Fast, Effective treatment for current and future outbreaks of herpes.
Genital Herpes Treatment
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What is Genital Herpes?
Genital herpes is a very common and highly contagious infection usually spread through sex.
This infection is usually caused by the herpes simplex virus-2 (HSV-2) or the herpes simplex virus-1 (HSV-1), the virus usually responsible for cold sores.
Most cases of genital herpes are caused by infection by the herpes simplex virus type 2 (HSV-2).
Herpes simplex virus type 1 (HSV-1) is more often the cause of cold sores or fever blisters. But it can also be a cause of genital herpes.
Most people with genital herpes don't know they have it. That's because in most people it produces either no symptoms or very mild ones.
- Genital herpes is caused by the herpes simplex virus (HSV).
- Genital herpes is very similar to the herpes that appear on the hands and face ('cold sores'), but is found on or around the penis, anus or vagina.
- There are two types of herpes virus, HSV-1 and HSV-2. Both types can cause genital herpes. The first episode of infection (primary) with genital herpes is often quite severe. There are blisters and inflammation at the site of infection and the sufferer may feel generally unwell. It is common to have symptoms of burning when passing urine.
- After the first episode of infection with HSV the virus enters into a dormant phase in the nerve, which supplies feeling to the area where infection occurred.
- The dormant virus reactivates from time to time to cause recurrences.
- Some people get symptoms warning them that a recurrence is about to occur, such as itching, tingling or pain in the genital area; blisters or sores may then develop. These tend to be less severe than the symptoms that occurred at the time of the first episode of infection.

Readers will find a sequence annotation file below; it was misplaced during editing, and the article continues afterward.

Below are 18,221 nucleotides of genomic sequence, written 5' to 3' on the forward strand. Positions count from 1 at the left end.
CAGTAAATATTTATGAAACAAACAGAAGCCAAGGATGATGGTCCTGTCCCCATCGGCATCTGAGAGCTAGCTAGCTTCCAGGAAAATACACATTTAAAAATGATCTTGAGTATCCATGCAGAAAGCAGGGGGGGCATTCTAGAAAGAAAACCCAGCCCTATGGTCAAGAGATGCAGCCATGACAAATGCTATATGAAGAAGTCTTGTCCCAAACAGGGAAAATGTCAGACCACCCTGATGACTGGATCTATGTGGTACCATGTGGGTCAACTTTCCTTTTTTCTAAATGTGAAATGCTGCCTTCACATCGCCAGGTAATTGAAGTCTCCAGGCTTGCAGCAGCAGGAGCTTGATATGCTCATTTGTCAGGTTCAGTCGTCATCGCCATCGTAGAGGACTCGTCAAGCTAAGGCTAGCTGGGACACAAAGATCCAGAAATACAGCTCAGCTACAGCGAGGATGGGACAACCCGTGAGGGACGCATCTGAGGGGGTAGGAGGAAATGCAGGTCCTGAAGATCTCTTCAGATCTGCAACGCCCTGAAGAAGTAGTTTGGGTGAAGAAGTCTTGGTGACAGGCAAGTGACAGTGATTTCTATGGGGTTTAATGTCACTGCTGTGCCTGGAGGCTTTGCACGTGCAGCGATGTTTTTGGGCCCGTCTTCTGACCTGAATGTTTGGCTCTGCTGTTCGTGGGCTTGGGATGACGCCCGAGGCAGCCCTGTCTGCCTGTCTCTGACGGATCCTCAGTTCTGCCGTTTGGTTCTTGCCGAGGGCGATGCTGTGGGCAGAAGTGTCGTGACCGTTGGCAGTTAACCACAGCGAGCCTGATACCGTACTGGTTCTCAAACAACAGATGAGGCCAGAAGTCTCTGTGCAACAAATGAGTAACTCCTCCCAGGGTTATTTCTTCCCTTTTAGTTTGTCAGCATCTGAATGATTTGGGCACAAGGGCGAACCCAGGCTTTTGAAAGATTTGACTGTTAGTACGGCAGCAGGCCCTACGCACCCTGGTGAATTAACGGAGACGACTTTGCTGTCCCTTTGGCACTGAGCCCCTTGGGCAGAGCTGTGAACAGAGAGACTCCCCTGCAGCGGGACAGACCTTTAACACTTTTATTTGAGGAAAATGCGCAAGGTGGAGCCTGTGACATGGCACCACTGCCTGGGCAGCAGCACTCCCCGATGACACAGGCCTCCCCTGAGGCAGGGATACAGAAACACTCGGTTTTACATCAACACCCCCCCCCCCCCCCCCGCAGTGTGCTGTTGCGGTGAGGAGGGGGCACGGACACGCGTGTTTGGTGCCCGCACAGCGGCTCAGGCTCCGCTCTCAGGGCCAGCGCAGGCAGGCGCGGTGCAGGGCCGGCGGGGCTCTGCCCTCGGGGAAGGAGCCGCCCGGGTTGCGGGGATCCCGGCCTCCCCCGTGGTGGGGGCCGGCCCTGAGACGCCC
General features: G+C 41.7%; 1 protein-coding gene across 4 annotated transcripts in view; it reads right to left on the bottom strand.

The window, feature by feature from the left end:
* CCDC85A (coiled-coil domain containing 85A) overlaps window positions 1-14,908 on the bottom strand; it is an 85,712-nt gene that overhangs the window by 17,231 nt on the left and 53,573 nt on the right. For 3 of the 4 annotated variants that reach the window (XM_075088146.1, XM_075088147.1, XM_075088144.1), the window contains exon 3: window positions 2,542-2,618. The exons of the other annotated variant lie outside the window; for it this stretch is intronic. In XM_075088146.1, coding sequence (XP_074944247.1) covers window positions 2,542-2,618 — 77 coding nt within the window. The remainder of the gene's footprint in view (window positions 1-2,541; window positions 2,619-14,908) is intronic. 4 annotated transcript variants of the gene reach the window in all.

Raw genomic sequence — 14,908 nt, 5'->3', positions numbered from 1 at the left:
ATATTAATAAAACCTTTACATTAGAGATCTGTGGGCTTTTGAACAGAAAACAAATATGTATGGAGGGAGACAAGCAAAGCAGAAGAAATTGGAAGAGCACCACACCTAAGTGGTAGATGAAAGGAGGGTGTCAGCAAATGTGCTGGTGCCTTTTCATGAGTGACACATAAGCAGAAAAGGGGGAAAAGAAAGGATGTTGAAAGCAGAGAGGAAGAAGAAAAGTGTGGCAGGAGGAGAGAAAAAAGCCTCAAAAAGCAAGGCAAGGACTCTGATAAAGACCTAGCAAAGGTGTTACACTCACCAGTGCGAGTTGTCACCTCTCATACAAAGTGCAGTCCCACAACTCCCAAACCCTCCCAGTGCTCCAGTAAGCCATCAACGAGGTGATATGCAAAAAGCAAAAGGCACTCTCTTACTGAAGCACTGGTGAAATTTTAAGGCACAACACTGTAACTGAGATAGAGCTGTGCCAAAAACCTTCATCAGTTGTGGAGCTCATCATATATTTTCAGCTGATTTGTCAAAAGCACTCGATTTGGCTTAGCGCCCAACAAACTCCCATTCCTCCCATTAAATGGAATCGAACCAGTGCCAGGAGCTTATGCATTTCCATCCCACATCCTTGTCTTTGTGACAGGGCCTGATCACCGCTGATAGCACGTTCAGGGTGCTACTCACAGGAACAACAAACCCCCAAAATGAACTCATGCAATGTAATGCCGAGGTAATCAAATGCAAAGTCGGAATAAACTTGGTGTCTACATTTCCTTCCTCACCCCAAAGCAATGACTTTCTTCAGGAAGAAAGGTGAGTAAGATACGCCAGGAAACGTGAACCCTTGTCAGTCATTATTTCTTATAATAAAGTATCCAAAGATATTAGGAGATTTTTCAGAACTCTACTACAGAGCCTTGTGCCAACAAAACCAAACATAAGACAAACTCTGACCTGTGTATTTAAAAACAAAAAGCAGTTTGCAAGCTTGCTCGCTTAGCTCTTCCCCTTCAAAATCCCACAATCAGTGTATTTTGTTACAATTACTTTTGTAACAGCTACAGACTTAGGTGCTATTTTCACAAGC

- From time to time the virus may reactivate without causing any symptoms of infection at all.
Who gets Genital Herpes?
Anyone who has sex can catch genital herpes. The people at most risk are those having unprotected sexual intercourse (i.e. not using condoms), especially those with more than one sexual partner and those who change sexual partners.
How do you get infected with Genital Herpes?
- Genital herpes is spread by direct contact with the infectious virus, via unprotected vaginal or anal sex, genital contact or through oral sex with someone who gets cold sores.
- Genital herpes and cold sores are both very infectious when an infected person has blisters or sores.
- It is possible for an infected person to transmit the virus when they have no symptoms of infection. The risk of this happening is probably reduced by using condoms.
What Are the Symptoms of Genital Herpes?
Even though you can still pass the infection, you may never notice symptoms from an HSV infection. On the other hand, you might notice symptoms within a few days to a couple of weeks after the initial contact. Or, you might not have an initial outbreak of symptoms until months or even years after becoming infected.
When symptoms occur soon after a person is infected, they tend to be severe. They may start as small blisters that eventually break open and produce raw, painful sores that scab and heal over within a few weeks. The blisters and sores may be accompanied by flu-like symptoms with fever and swollen lymph nodes.
Any of the following symptoms of a genital HSV infection can occur in a man or a woman:
- Cracked, raw, or red areas around your genitals without pain, itching, or tingling